Early Friday morning, October 17,1 got a telephone call: 1301 Fairmont Street, a building I had just begun working in as a tenant organizer, was on fire. Leaving breakfast still to be made, I ran up the block toward the building, guided by the thick black smoke that rolled from all its windows.
The next several chaotic hours I remember as a disjointed series of vividly drawn vignettes. A fireman carried a smoke-blackened 3-year-old from the building and sat him down. When the boy began shivering from cold and shock, I lifted him into my arms and looked for his mother. After half an hour we found her, writhing on a stretcher with the terrible pain that smoke inhalation causes.
A teenage boy was wandering in a daze; he had fallen from a third-story window and hit the ground head downward, breaking his arm, jaw, and nose. Last of all, firemen brought out 65-year-old Elsie Dailey, who has only one leg. She had tried to escape down the stairs from her second-floor apartment, but the fire's heat and smoke drove her back. She then attempted to open a window onto the fire escape, but her windows were all stuck shut. She was struggling to crawl under her bed when firemen found her.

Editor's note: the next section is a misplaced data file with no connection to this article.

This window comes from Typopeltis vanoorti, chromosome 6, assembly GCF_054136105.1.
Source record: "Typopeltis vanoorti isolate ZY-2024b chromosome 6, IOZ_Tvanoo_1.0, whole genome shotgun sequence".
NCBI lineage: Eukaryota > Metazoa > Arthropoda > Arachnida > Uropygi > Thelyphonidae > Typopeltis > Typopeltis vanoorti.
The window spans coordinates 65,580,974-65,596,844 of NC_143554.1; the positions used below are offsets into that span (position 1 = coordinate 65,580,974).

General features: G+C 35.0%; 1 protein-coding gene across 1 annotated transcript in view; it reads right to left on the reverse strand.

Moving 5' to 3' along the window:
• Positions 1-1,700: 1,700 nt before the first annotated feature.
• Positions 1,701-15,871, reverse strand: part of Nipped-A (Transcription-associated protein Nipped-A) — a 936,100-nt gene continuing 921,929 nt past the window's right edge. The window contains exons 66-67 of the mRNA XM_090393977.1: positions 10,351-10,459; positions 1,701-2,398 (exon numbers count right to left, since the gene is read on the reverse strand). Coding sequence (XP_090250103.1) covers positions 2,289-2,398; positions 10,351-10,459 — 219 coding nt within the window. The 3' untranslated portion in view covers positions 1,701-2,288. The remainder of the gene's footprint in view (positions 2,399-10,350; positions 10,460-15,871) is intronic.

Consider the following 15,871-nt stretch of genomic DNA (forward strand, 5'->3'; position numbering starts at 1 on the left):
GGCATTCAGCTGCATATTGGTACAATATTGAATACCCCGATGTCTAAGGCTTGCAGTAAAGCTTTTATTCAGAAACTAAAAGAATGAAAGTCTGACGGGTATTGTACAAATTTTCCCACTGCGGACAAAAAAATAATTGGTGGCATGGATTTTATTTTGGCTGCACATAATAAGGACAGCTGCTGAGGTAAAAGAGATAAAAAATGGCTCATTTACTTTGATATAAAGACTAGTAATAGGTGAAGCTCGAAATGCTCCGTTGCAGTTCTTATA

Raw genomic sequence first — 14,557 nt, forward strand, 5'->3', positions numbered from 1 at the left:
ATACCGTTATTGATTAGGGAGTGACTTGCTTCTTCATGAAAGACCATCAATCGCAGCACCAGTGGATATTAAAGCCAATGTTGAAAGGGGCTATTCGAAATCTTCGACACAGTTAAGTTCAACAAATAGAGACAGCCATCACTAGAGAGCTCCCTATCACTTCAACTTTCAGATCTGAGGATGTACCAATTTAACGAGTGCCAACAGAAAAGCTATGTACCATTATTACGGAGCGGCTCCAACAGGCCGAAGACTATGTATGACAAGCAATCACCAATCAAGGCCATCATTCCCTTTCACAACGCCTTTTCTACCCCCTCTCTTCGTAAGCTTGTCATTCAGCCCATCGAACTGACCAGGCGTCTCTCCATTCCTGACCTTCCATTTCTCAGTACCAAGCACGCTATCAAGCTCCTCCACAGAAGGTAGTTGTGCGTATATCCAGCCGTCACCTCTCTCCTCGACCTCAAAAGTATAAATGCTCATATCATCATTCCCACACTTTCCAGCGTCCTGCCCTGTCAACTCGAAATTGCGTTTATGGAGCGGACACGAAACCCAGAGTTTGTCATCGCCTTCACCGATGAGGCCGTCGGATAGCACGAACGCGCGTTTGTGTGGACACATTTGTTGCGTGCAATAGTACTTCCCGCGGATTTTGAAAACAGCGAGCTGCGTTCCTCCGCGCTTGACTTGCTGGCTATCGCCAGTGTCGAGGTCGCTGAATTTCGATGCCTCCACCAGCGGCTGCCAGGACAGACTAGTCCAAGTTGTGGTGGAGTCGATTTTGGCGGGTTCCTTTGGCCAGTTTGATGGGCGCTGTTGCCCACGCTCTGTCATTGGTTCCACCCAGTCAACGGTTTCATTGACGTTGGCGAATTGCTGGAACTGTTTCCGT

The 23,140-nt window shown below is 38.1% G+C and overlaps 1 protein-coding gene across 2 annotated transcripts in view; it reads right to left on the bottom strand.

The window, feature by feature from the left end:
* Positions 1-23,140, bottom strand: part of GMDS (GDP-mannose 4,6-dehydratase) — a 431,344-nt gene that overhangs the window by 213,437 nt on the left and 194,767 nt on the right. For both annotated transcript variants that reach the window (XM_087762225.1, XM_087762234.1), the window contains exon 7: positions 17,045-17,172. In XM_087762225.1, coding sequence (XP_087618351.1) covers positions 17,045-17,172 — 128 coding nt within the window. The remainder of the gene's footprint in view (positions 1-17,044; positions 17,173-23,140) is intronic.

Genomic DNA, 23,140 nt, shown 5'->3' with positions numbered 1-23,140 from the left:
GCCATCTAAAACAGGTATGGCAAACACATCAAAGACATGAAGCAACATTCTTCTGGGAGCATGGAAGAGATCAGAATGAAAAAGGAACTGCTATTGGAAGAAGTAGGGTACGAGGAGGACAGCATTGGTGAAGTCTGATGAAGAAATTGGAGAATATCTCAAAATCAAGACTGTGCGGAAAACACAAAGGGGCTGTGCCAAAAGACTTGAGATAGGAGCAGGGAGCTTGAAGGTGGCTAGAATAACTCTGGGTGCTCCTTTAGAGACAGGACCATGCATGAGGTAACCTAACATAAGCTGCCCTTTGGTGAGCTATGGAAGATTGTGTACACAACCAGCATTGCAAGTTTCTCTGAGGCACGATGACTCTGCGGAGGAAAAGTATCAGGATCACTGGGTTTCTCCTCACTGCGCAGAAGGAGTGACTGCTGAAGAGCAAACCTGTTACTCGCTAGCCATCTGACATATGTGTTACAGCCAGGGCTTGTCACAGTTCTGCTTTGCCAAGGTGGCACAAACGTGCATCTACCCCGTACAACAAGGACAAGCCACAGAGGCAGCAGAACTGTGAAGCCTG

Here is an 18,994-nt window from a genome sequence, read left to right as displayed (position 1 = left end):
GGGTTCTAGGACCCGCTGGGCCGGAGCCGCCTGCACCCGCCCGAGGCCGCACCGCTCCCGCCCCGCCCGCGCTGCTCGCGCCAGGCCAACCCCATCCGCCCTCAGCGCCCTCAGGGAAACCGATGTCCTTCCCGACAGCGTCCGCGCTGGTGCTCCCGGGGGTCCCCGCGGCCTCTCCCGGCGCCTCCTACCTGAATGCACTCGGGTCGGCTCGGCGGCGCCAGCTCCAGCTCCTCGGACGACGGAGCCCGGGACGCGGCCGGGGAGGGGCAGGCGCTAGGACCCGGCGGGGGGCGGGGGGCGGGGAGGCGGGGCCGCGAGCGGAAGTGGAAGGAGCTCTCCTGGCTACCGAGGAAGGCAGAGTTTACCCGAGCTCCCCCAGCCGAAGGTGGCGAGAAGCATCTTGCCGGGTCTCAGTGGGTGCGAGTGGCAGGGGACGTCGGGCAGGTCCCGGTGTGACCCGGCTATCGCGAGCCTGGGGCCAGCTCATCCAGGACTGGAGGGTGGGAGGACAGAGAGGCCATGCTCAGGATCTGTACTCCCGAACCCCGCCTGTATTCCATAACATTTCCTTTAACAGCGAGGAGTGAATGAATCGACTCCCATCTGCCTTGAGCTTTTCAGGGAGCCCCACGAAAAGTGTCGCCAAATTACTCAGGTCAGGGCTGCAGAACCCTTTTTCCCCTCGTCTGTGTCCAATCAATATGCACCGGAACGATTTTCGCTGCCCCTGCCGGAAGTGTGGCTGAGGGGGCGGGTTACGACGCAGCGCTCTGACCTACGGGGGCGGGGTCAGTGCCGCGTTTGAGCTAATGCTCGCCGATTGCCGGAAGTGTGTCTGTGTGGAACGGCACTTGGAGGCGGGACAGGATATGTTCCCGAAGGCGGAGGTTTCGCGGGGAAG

A total of five residents of 1301 Fairmont were hospitalized because of the fire, and seven families were suddenly without a home.
From the moment I saw the fire, my concern was mixed with anger at the building's owner, a corporation called Rental Associates, Inc. I had recently begun organizing in four buildings all within a block of each other in our Columbia Heights neighborhood and owned by Rental Associates. All four buildings are large rowhouses that in the 1930s and '40s were converted into apartments--the kind of buildings most rapidly turning over to upper-middle-income whites as Washington, D.C.'s wave of rampant gentrification washes through our neighborhood.